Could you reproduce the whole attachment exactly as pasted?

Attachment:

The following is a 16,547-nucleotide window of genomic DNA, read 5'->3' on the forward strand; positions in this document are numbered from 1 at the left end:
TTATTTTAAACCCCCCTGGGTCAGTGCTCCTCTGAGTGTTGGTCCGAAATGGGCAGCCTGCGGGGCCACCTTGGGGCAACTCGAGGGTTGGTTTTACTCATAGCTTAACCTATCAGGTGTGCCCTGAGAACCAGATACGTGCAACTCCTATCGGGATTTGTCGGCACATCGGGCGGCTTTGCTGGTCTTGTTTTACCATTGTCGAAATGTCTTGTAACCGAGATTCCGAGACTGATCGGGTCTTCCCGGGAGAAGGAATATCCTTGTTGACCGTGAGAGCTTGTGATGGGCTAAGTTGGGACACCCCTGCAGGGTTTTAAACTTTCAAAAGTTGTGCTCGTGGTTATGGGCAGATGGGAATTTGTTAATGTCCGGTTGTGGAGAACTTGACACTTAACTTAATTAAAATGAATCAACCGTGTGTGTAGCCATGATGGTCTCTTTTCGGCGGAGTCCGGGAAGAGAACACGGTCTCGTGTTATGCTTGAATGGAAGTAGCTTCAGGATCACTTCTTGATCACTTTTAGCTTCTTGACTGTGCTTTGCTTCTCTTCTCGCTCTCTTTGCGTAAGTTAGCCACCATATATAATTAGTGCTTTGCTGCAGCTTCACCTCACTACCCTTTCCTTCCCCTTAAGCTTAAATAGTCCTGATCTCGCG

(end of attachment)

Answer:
The following is a 16,547-nucleotide window of genomic DNA, read 5'->3' on the forward strand; positions in this document are numbered from 1 at the left end:
TTATTTTAAACCCCCCTGGGTCAGTGCTCCTCTGAGTGTTGGTCCGAAATGGGCAGCCTGCGGGGCCACCTTGGGGCAACTCGAGGGTTGGTTTTACTCATAGCTTAACCTATCAGGTGTGCCCTGAGAACCAGATACGTGCAACTCCTATCGGGATTTGTCGGCACATCGGGCGGCTTTGCTGGTCTTGTTTTACCATTGTCGAAATGTCTTGTAACCGAGATTCCGAGACTGATCGGGTCTTCCCGGGAGAAGGAATATCCTTGTTGACCGTGAGAGCTTGTGATGGGCTAAGTTGGGACACCCCTGCAGGGTTTTAAACTTTCAAAAGTTGTGCTCGTGGTTATGGGCAGATGGGAATTTGTTAATGTCCGGTTGTGGAGAACTTGACACTTAACTTAATTAAAATGAATCAACCGTGTGTGTAGCCATGATGGTCTCTTTTCGGCGGAGTCCGGGAAGAGAACACGGTCTCGTGTTATGCTTGAATGGAAGTAGCTTCAGGATCACTTCTTGATCACTTTTAGCTTCTTGACTGTGCTTTGCTTCTCTTCTCGCTCTCTTTGCGTAAGTTAGCCACCATATATAATTAGTGCTTTGCTGCAGCTTCACCTCACTACCCTTTCCTTCCCCTTAAGCTTAAATAGTCCTGATCTCGCG